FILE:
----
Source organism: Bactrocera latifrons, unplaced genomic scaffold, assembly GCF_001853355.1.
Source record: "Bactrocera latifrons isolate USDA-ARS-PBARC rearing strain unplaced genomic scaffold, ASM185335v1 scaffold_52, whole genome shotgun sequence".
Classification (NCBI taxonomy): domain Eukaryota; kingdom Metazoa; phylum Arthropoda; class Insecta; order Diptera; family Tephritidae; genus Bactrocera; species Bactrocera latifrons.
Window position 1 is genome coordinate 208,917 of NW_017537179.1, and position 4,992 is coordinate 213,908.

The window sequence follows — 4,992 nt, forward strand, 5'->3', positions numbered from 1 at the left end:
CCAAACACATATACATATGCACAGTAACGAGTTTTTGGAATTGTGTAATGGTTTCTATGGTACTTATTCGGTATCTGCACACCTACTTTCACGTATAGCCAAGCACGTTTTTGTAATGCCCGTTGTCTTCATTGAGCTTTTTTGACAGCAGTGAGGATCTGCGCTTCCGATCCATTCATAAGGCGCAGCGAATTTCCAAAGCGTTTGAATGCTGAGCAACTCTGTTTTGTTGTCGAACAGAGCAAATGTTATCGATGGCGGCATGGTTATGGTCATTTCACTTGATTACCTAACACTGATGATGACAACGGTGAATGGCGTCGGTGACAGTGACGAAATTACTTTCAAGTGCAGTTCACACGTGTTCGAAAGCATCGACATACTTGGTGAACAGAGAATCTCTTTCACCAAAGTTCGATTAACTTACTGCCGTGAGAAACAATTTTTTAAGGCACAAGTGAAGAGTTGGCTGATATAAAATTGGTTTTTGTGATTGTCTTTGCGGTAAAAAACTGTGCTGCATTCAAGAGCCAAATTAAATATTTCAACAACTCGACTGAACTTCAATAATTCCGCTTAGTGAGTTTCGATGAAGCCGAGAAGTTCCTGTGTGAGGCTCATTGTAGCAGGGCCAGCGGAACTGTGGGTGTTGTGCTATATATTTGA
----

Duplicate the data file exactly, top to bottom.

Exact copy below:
Source organism: Bactrocera latifrons, unplaced genomic scaffold, assembly GCF_001853355.1.
Source record: "Bactrocera latifrons isolate USDA-ARS-PBARC rearing strain unplaced genomic scaffold, ASM185335v1 scaffold_52, whole genome shotgun sequence".
Classification (NCBI taxonomy): domain Eukaryota; kingdom Metazoa; phylum Arthropoda; class Insecta; order Diptera; family Tephritidae; genus Bactrocera; species Bactrocera latifrons.
Window position 1 is genome coordinate 208,917 of NW_017537179.1, and position 4,992 is coordinate 213,908.

The window sequence follows — 4,992 nt, forward strand, 5'->3', positions numbered from 1 at the left end:
CCAAACACATATACATATGCACAGTAACGAGTTTTTGGAATTGTGTAATGGTTTCTATGGTACTTATTCGGTATCTGCACACCTACTTTCACGTATAGCCAAGCACGTTTTTGTAATGCCCGTTGTCTTCATTGAGCTTTTTTGACAGCAGTGAGGATCTGCGCTTCCGATCCATTCATAAGGCGCAGCGAATTTCCAAAGCGTTTGAATGCTGAGCAACTCTGTTTTGTTGTCGAACAGAGCAAATGTTATCGATGGCGGCATGGTTATGGTCATTTCACTTGATTACCTAACACTGATGATGACAACGGTGAATGGCGTCGGTGACAGTGACGAAATTACTTTCAAGTGCAGTTCACACGTGTTCGAAAGCATCGACATACTTGGTGAACAGAGAATCTCTTTCACCAAAGTTCGATTAACTTACTGCCGTGAGAAACAATTTTTTAAGGCACAAGTGAAGAGTTGGCTGATATAAAATTGGTTTTTGTGATTGTCTTTGCGGTAAAAAACTGTGCTGCATTCAAGAGCCAAATTAAATATTTCAACAACTCGACTGAACTTCAATAATTCCGCTTAGTGAGTTTCGATGAAGCCGAGAAGTTCCTGTGTGAGGCTCATTGTAGCAGGGCCAGCGGAACTGTGGGTGTTGTGCTATATATTTGA